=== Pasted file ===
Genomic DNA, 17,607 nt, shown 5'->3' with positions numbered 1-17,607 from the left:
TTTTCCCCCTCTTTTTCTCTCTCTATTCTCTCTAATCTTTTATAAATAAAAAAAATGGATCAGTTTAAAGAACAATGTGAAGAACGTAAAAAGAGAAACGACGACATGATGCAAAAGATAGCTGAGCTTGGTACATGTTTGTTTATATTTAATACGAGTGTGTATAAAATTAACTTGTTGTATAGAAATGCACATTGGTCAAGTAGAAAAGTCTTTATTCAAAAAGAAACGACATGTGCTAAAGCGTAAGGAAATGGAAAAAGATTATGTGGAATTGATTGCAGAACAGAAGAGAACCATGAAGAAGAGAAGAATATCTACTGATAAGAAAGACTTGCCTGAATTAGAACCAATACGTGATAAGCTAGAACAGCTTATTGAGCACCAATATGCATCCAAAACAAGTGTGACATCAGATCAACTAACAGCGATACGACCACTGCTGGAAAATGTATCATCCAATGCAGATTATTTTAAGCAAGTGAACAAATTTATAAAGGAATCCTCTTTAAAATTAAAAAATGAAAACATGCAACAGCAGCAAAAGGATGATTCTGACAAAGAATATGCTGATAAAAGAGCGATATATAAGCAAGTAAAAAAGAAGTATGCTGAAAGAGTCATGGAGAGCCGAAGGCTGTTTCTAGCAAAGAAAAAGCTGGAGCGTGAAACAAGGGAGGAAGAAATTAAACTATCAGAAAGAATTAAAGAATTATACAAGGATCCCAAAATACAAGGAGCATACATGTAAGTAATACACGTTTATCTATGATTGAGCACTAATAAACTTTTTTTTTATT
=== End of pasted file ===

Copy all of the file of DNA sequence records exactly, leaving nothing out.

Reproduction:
Genomic DNA, 17,607 nt, shown 5'->3' with positions numbered 1-17,607 from the left:
TTTTCCCCCTCTTTTTCTCTCTCTATTCTCTCTAATCTTTTATAAATAAAAAAAATGGATCAGTTTAAAGAACAATGTGAAGAACGTAAAAAGAGAAACGACGACATGATGCAAAAGATAGCTGAGCTTGGTACATGTTTGTTTATATTTAATACGAGTGTGTATAAAATTAACTTGTTGTATAGAAATGCACATTGGTCAAGTAGAAAAGTCTTTATTCAAAAAGAAACGACATGTGCTAAAGCGTAAGGAAATGGAAAAAGATTATGTGGAATTGATTGCAGAACAGAAGAGAACCATGAAGAAGAGAAGAATATCTACTGATAAGAAAGACTTGCCTGAATTAGAACCAATACGTGATAAGCTAGAACAGCTTATTGAGCACCAATATGCATCCAAAACAAGTGTGACATCAGATCAACTAACAGCGATACGACCACTGCTGGAAAATGTATCATCCAATGCAGATTATTTTAAGCAAGTGAACAAATTTATAAAGGAATCCTCTTTAAAATTAAAAAATGAAAACATGCAACAGCAGCAAAAGGATGATTCTGACAAAGAATATGCTGATAAAAGAGCGATATATAAGCAAGTAAAAAAGAAGTATGCTGAAAGAGTCATGGAGAGCCGAAGGCTGTTTCTAGCAAAGAAAAAGCTGGAGCGTGAAACAAGGGAGGAAGAAATTAAACTATCAGAAAGAATTAAAGAATTATACAAGGATCCCAAAATACAAGGAGCATACATGTAAGTAATACACGTTTATCTATGATTGAGCACTAATAAACTTTTTTTTTATT